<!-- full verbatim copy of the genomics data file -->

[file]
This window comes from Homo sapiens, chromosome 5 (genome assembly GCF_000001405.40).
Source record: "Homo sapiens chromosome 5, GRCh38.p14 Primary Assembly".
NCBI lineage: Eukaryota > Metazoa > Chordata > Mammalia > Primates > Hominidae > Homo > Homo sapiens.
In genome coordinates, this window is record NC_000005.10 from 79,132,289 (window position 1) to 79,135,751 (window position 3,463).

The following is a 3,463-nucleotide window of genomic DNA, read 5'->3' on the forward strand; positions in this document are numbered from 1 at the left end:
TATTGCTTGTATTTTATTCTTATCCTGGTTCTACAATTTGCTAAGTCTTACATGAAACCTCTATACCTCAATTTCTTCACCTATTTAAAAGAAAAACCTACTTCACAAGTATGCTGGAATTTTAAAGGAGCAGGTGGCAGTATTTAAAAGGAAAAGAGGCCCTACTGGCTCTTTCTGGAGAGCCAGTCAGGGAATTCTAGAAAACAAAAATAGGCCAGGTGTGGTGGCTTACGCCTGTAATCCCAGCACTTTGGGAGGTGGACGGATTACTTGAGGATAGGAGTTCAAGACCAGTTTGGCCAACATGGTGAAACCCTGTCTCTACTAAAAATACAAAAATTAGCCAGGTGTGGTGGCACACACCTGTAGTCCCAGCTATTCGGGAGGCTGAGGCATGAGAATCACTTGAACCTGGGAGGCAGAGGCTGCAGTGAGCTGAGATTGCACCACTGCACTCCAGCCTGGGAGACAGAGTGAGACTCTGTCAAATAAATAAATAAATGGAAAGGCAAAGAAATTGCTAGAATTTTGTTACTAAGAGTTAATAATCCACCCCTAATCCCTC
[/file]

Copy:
This window comes from Homo sapiens, chromosome 5 (genome assembly GCF_000001405.40).
Source record: "Homo sapiens chromosome 5, GRCh38.p14 Primary Assembly".
NCBI lineage: Eukaryota > Metazoa > Chordata > Mammalia > Primates > Hominidae > Homo > Homo sapiens.
In genome coordinates, this window is record NC_000005.10 from 79,132,289 (window position 1) to 79,135,751 (window position 3,463).

The following is a 3,463-nucleotide window of genomic DNA, read 5'->3' on the forward strand; positions in this document are numbered from 1 at the left end:
TATTGCTTGTATTTTATTCTTATCCTGGTTCTACAATTTGCTAAGTCTTACATGAAACCTCTATACCTCAATTTCTTCACCTATTTAAAAGAAAAACCTACTTCACAAGTATGCTGGAATTTTAAAGGAGCAGGTGGCAGTATTTAAAAGGAAAAGAGGCCCTACTGGCTCTTTCTGGAGAGCCAGTCAGGGAATTCTAGAAAACAAAAATAGGCCAGGTGTGGTGGCTTACGCCTGTAATCCCAGCACTTTGGGAGGTGGACGGATTACTTGAGGATAGGAGTTCAAGACCAGTTTGGCCAACATGGTGAAACCCTGTCTCTACTAAAAATACAAAAATTAGCCAGGTGTGGTGGCACACACCTGTAGTCCCAGCTATTCGGGAGGCTGAGGCATGAGAATCACTTGAACCTGGGAGGCAGAGGCTGCAGTGAGCTGAGATTGCACCACTGCACTCCAGCCTGGGAGACAGAGTGAGACTCTGTCAAATAAATAAATAAATGGAAAGGCAAAGAAATTGCTAGAATTTTGTTACTAAGAGTTAATAATCCACCCCTAATCCCTC